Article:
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Maurizio Pollini’s Chopin Etudes Astonish 50 Years Later

Why did we have had to wait over fifty years for this unique recording? Maurizio Pollini withheld his permission for his first complete recording of the Chopin Etudes Opp. 10 & 25 to be released. While the legendary DG recording from the 1970s has long been acknowledged as one of the finest versions of the Chopin Etudes, the previously unissued version from Abbey Road Studios in 1960 - characterised by a lighter touch and greater musical freedom – is now available on Testament label. Read more >>

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Author Topic: Artificial Inteligence making music!  (Read 306 times)
wkmt
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« on: August 01, 2017, 04:20:47 PM »

Alex Lopez, Conductor, concert pianist and our Senior teacher, explores the idea of composing music by Artificial Intelligence. Do not miss it out!

Read our full article here and get in touch with the latest practice of composing music:
http://www.piano-composer-teacher-london.co.uk/single-post/Artificial-Inteligence-making-music
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stevensk
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« Reply #1 on: August 01, 2017, 06:29:00 PM »


-I ordered my artificial intelligence robot to read it. For the moment I´m preoccupied of learning and making quite common human music. And that's just enough  Grin
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wkmt
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« Reply #2 on: August 05, 2017, 10:16:42 AM »

That's quite a good attitude, the more we do that the less risk of getting surpassed by robots  Grin
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ted
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« Reply #3 on: August 05, 2017, 11:02:37 AM »

David Cope has extended similar artificial intelligence code to imitate many styles of composers of the past; some of his results are on YouTube.

I suggest you don't really need artificial intelligence to write code to compose music which is in some sense meaningful to human ears. These were generated by a simple Basic program of a few dozen lines:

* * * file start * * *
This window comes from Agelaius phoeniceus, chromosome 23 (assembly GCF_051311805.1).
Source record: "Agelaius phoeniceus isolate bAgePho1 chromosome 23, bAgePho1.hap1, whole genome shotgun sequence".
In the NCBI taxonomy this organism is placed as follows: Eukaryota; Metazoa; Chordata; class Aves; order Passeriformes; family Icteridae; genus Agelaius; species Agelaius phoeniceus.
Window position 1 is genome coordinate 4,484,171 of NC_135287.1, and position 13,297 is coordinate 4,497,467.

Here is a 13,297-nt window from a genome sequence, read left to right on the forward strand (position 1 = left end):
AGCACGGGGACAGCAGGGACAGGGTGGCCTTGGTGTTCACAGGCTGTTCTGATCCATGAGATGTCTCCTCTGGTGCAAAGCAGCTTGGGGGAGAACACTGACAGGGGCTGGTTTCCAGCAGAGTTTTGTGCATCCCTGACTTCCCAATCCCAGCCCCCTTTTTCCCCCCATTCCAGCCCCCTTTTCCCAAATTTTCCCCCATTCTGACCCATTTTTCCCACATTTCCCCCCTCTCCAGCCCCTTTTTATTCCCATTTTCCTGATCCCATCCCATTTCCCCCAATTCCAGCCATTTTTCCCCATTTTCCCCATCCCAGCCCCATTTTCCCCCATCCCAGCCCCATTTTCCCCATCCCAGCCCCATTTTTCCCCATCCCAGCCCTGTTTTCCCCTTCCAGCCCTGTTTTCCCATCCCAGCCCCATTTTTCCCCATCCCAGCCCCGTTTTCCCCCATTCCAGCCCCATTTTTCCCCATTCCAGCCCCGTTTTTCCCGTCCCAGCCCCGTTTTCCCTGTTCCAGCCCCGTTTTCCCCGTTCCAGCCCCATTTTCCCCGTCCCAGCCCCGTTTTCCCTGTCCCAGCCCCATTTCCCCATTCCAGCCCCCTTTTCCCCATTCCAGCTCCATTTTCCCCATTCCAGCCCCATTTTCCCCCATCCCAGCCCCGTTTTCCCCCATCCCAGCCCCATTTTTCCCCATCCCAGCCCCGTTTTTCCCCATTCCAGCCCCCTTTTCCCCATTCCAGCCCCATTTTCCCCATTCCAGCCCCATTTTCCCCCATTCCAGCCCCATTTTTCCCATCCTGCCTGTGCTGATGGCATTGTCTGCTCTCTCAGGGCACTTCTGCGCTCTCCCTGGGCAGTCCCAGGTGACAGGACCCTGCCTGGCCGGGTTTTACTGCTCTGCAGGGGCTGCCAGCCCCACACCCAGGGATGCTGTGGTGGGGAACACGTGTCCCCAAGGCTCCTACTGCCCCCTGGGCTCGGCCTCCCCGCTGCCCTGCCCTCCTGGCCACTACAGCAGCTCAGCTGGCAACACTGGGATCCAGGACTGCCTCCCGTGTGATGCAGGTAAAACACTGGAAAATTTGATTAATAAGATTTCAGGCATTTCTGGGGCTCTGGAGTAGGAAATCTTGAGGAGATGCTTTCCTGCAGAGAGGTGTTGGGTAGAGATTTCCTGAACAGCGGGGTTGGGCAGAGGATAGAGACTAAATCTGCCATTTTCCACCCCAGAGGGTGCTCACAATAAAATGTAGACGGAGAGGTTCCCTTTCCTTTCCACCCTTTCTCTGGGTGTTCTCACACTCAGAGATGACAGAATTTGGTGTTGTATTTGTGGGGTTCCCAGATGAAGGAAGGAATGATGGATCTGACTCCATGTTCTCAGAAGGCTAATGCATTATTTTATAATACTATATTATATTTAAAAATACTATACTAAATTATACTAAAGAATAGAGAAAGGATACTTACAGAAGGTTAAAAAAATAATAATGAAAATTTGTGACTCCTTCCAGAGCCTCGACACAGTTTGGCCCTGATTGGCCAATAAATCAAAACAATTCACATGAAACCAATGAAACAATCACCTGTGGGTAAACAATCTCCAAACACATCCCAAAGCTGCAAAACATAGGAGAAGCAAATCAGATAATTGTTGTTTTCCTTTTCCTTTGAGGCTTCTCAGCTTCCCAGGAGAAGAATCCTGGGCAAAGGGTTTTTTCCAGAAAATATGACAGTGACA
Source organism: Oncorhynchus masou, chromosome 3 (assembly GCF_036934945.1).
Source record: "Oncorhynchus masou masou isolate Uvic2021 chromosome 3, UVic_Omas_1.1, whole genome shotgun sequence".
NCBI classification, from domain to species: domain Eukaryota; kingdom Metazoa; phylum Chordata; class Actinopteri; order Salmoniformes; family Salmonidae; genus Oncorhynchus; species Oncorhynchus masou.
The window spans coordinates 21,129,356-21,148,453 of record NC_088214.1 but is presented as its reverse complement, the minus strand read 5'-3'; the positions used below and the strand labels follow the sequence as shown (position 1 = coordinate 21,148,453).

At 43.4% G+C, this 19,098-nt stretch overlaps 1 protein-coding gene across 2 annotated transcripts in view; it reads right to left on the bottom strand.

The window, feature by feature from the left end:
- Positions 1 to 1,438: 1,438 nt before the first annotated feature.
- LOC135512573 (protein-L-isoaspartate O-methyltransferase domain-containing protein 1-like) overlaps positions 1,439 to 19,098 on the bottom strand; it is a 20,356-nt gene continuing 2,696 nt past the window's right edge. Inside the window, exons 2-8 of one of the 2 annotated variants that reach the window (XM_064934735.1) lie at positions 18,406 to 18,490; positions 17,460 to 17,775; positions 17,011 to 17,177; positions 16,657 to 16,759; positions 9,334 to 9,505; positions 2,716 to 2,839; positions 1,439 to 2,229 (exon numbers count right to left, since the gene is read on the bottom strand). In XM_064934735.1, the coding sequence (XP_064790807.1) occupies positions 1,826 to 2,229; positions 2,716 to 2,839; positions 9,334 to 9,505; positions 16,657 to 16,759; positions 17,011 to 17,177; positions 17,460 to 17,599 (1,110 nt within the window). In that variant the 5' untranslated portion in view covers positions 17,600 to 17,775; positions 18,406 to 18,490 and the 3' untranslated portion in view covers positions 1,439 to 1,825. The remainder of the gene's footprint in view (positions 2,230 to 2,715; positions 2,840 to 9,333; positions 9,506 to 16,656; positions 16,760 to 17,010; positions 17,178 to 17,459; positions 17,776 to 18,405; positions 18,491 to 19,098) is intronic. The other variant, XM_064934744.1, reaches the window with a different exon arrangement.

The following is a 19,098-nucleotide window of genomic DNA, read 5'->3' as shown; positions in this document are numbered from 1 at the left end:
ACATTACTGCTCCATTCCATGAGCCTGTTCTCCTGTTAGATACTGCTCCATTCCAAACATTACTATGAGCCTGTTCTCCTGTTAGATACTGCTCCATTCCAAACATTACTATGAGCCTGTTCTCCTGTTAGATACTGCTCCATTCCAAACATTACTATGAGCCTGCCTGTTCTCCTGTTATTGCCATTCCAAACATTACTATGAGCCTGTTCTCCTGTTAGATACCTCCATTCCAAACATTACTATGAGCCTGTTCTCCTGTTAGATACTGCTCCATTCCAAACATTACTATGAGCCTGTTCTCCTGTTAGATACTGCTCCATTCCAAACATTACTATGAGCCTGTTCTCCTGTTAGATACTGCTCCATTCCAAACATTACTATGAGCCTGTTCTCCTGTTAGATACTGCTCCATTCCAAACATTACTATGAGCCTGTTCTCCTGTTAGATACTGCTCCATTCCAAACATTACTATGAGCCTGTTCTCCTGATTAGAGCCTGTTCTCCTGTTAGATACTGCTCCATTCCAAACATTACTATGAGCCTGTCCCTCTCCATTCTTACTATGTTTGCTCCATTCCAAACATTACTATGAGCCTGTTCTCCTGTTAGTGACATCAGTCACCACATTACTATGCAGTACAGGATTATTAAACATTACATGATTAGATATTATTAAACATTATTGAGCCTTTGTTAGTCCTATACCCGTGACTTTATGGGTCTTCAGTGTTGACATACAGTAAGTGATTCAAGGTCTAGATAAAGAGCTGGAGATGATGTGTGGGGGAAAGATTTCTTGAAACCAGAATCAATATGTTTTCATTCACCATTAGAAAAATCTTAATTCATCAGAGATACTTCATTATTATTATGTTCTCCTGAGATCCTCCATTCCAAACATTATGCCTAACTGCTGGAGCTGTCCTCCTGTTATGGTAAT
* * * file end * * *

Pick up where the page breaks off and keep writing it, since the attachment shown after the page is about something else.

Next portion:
https://www.pianostreet.com/smf/index.php?topic=18165.0

I don't know about you people but, for me, imitating composers of the past is a pointless exercise by either a human or a computer program. Heuristic algorithms, once they get big enough, start generating surprise and personality of their own, because the meaning of music is imposed by the listening mind no matter what or who created it. Although it was fun, I stopped fiddling with this sort of thing because I want my psyche, soul, consciousness, whatever you like to call it, to be mapped onto abstract piano sound in the spontaneous present. I want to be part of it, both mentally and haptically, and an algorithm cannot do that for me.

It is an interesting subject though, Douglas Hofstadter made some interesting observations about it in his "Godel, Escher, Bach".  





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"When I was young they said, 'Ah, wait until you are old, then you'll see.' Well, now I am old, and I have seen nothing." - Erik Satie
Bob
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« Reply #4 on: August 07, 2017, 08:20:54 AM »

I keep thinking of Band in a Box when I see this thread.

http://www.youtube.com/watch?v=QWNxT8k4fzo


That's been out for 10+ years now.
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Favorite new teacher quote -- "You found the only possible wrong answer."
klavieronin
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« Reply #5 on: August 07, 2017, 10:00:54 AM »

DeepMind's WaveNet has produced some interesting music by generating raw sound waves;

https://deepmind.com/blog/wavenet-generative-model-raw-audio/#block-18
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